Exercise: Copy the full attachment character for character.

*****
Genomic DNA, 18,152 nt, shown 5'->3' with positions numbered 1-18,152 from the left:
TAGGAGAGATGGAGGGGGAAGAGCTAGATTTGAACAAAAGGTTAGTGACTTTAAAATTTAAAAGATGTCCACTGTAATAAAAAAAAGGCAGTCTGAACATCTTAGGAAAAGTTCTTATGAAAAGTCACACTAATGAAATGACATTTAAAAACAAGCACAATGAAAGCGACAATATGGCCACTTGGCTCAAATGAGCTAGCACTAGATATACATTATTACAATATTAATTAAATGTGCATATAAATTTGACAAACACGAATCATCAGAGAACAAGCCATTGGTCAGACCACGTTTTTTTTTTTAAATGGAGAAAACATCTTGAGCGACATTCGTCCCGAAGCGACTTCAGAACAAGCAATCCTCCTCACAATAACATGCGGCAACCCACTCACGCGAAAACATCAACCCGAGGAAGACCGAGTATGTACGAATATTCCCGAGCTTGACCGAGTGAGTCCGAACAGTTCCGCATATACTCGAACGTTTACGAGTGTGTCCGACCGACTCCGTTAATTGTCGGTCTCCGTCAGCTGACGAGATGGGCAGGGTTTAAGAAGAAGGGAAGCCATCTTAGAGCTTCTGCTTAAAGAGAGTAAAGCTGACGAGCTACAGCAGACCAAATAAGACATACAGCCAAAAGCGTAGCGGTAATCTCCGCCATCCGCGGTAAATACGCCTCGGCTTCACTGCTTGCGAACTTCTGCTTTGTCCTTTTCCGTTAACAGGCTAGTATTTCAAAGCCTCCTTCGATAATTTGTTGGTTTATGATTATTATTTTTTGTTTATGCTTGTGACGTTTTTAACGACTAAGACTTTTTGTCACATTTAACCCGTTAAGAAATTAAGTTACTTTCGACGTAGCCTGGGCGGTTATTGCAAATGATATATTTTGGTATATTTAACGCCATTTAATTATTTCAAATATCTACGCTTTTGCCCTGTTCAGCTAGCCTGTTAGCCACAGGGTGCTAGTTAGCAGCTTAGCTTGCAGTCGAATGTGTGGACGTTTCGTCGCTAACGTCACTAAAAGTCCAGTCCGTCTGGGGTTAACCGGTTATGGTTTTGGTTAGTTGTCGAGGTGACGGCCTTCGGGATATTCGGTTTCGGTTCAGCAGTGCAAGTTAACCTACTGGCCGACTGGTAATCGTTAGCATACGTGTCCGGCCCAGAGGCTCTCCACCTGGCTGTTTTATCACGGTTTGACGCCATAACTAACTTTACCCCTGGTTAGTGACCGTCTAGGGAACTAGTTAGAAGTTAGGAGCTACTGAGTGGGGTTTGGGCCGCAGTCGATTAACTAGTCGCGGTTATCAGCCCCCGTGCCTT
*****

Genomic DNA, 18,152 nt, shown 5'->3' with positions numbered 1-18,152 from the left:
TAGGAGAGATGGAGGGGGAAGAGCTAGATTTGAACAAAAGGTTAGTGACTTTAAAATTTAAAAGATGTCCACTGTAATAAAAAAAAGGCAGTCTGAACATCTTAGGAAAAGTTCTTATGAAAAGTCACACTAATGAAATGACATTTAAAAACAAGCACAATGAAAGCGACAATATGGCCACTTGGCTCAAATGAGCTAGCACTAGATATACATTATTACAATATTAATTAAATGTGCATATAAATTTGACAAACACGAATCATCAGAGAACAAGCCATTGGTCAGACCACGTTTTTTTTTTTAAATGGAGAAAACATCTTGAGCGACATTCGTCCCGAAGCGACTTCAGAACAAGCAATCCTCCTCACAATAACATGCGGCAACCCACTCACGCGAAAACATCAACCCGAGGAAGACCGAGTATGTACGAATATTCCCGAGCTTGACCGAGTGAGTCCGAACAGTTCCGCATATACTCGAACGTTTACGAGTGTGTCCGACCGACTCCGTTAATTGTCGGTCTCCGTCAGCTGACGAGATGGGCAGGGTTTAAGAAGAAGGGAAGCCATCTTAGAGCTTCTGCTTAAAGAGAGTAAAGCTGACGAGCTACAGCAGACCAAATAAGACATACAGCCAAAAGCGTAGCGGTAATCTCCGCCATCCGCGGTAAATACGCCTCGGCTTCACTGCTTGCGAACTTCTGCTTTGTCCTTTTCCGTTAACAGGCTAGTATTTCAAAGCCTCCTTCGATAATTTGTTGGTTTATGATTATTATTTTTTGTTTATGCTTGTGACGTTTTTAACGACTAAGACTTTTTGTCACATTTAACCCGTTAAGAAATTAAGTTACTTTCGACGTAGCCTGGGCGGTTATTGCAAATGATATATTTTGGTATATTTAACGCCATTTAATTATTTCAAATATCTACGCTTTTGCCCTGTTCAGCTAGCCTGTTAGCCACAGGGTGCTAGTTAGCAGCTTAGCTTGCAGTCGAATGTGTGGACGTTTCGTCGCTAACGTCACTAAAAGTCCAGTCCGTCTGGGGTTAACCGGTTATGGTTTTGGTTAGTTGTCGAGGTGACGGCCTTCGGGATATTCGGTTTCGGTTCAGCAGTGCAAGTTAACCTACTGGCCGACTGGTAATCGTTAGCATACGTGTCCGGCCCAGAGGCTCTCCACCTGGCTGTTTTATCACGGTTTGACGCCATAACTAACTTTACCCCTGGTTAGTGACCGTCTAGGGAACTAGTTAGAAGTTAGGAGCTACTGAGTGGGGTTTGGGCCGCAGTCGATTAACTAGTCGCGGTTATCAGCCCCCGTGCCTT